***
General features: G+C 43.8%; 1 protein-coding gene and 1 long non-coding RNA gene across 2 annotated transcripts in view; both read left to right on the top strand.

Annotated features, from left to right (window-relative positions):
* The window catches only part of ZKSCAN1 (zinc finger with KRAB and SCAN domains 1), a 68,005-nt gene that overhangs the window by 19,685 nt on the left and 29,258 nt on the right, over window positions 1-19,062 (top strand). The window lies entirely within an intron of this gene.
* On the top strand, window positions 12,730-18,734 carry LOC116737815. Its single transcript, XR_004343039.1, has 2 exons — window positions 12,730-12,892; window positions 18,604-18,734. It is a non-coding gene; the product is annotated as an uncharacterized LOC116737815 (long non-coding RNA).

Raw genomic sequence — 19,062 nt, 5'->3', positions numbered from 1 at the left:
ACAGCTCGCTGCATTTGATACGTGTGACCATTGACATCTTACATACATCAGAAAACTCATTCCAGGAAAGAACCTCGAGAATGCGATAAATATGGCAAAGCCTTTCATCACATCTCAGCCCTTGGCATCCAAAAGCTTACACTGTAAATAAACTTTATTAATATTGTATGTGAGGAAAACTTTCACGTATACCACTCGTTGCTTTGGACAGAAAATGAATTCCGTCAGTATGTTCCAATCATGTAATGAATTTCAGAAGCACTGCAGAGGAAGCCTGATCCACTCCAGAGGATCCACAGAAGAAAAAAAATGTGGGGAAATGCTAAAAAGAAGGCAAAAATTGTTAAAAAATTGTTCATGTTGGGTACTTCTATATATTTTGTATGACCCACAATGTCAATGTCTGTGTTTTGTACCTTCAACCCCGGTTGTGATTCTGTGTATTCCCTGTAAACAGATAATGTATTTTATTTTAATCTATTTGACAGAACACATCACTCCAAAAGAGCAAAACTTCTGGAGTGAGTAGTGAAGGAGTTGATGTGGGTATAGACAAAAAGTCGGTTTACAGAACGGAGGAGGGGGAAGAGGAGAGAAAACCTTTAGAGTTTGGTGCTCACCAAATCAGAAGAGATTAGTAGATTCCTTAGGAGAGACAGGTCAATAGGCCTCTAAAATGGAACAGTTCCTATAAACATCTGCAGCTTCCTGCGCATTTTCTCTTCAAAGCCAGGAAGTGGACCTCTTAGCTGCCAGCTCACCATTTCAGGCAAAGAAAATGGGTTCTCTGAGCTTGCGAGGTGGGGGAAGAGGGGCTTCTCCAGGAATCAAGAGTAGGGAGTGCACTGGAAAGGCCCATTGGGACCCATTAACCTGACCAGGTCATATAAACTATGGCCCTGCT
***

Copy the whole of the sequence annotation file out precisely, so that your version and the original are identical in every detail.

General features: G+C 43.8%; 1 protein-coding gene and 1 long non-coding RNA gene across 2 annotated transcripts in view; both read left to right on the top strand.

Annotated features, from left to right (window-relative positions):
* The window catches only part of ZKSCAN1 (zinc finger with KRAB and SCAN domains 1), a 68,005-nt gene that overhangs the window by 19,685 nt on the left and 29,258 nt on the right, over window positions 1-19,062 (top strand). The window lies entirely within an intron of this gene.
* On the top strand, window positions 12,730-18,734 carry LOC116737815. Its single transcript, XR_004343039.1, has 2 exons — window positions 12,730-12,892; window positions 18,604-18,734. It is a non-coding gene; the product is annotated as an uncharacterized LOC116737815 (long non-coding RNA).

Raw genomic sequence — 19,062 nt, 5'->3', positions numbered from 1 at the left:
ACAGCTCGCTGCATTTGATACGTGTGACCATTGACATCTTACATACATCAGAAAACTCATTCCAGGAAAGAACCTCGAGAATGCGATAAATATGGCAAAGCCTTTCATCACATCTCAGCCCTTGGCATCCAAAAGCTTACACTGTAAATAAACTTTATTAATATTGTATGTGAGGAAAACTTTCACGTATACCACTCGTTGCTTTGGACAGAAAATGAATTCCGTCAGTATGTTCCAATCATGTAATGAATTTCAGAAGCACTGCAGAGGAAGCCTGATCCACTCCAGAGGATCCACAGAAGAAAAAAAATGTGGGGAAATGCTAAAAAGAAGGCAAAAATTGTTAAAAAATTGTTCATGTTGGGTACTTCTATATATTTTGTATGACCCACAATGTCAATGTCTGTGTTTTGTACCTTCAACCCCGGTTGTGATTCTGTGTATTCCCTGTAAACAGATAATGTATTTTATTTTAATCTATTTGACAGAACACATCACTCCAAAAGAGCAAAACTTCTGGAGTGAGTAGTGAAGGAGTTGATGTGGGTATAGACAAAAAGTCGGTTTACAGAACGGAGGAGGGGGAAGAGGAGAGAAAACCTTTAGAGTTTGGTGCTCACCAAATCAGAAGAGATTAGTAGATTCCTTAGGAGAGACAGGTCAATAGGCCTCTAAAATGGAACAGTTCCTATAAACATCTGCAGCTTCCTGCGCATTTTCTCTTCAAAGCCAGGAAGTGGACCTCTTAGCTGCCAGCTCACCATTTCAGGCAAAGAAAATGGGTTCTCTGAGCTTGCGAGGTGGGGGAAGAGGGGCTTCTCCAGGAATCAAGAGTAGGGAGTGCACTGGAAAGGCCCATTGGGACCCATTAACCTGACCAGGTCATATAAACTATGGCCCTGCT